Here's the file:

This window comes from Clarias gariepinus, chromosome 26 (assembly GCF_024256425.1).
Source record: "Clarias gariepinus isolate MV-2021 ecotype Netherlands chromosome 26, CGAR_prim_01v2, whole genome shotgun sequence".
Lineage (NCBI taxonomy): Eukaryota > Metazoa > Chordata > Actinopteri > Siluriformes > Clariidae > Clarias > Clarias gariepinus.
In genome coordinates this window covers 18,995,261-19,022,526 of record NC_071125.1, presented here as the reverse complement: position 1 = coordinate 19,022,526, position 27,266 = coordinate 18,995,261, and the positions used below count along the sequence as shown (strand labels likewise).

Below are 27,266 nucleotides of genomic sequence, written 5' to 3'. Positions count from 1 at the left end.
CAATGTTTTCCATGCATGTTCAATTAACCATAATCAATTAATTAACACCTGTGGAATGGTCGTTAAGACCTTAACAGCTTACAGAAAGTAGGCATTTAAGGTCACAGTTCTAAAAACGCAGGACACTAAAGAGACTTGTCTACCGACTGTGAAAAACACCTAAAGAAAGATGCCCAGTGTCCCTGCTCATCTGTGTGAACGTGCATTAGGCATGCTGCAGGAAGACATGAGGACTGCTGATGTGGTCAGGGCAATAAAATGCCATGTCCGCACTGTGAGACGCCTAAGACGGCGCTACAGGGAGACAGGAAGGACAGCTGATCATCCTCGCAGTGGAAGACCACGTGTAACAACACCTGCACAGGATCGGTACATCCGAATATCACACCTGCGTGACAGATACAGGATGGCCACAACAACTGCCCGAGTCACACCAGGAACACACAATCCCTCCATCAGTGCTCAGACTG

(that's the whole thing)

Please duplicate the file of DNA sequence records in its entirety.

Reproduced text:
This window comes from Clarias gariepinus, chromosome 26 (assembly GCF_024256425.1).
Source record: "Clarias gariepinus isolate MV-2021 ecotype Netherlands chromosome 26, CGAR_prim_01v2, whole genome shotgun sequence".
Lineage (NCBI taxonomy): Eukaryota > Metazoa > Chordata > Actinopteri > Siluriformes > Clariidae > Clarias > Clarias gariepinus.
In genome coordinates this window covers 18,995,261-19,022,526 of record NC_071125.1, presented here as the reverse complement: position 1 = coordinate 19,022,526, position 27,266 = coordinate 18,995,261, and the positions used below count along the sequence as shown (strand labels likewise).

Below are 27,266 nucleotides of genomic sequence, written 5' to 3'. Positions count from 1 at the left end.
CAATGTTTTCCATGCATGTTCAATTAACCATAATCAATTAATTAACACCTGTGGAATGGTCGTTAAGACCTTAACAGCTTACAGAAAGTAGGCATTTAAGGTCACAGTTCTAAAAACGCAGGACACTAAAGAGACTTGTCTACCGACTGTGAAAAACACCTAAAGAAAGATGCCCAGTGTCCCTGCTCATCTGTGTGAACGTGCATTAGGCATGCTGCAGGAAGACATGAGGACTGCTGATGTGGTCAGGGCAATAAAATGCCATGTCCGCACTGTGAGACGCCTAAGACGGCGCTACAGGGAGACAGGAAGGACAGCTGATCATCCTCGCAGTGGAAGACCACGTGTAACAACACCTGCACAGGATCGGTACATCCGAATATCACACCTGCGTGACAGATACAGGATGGCCACAACAACTGCCCGAGTCACACCAGGAACACACAATCCCTCCATCAGTGCTCAGACTG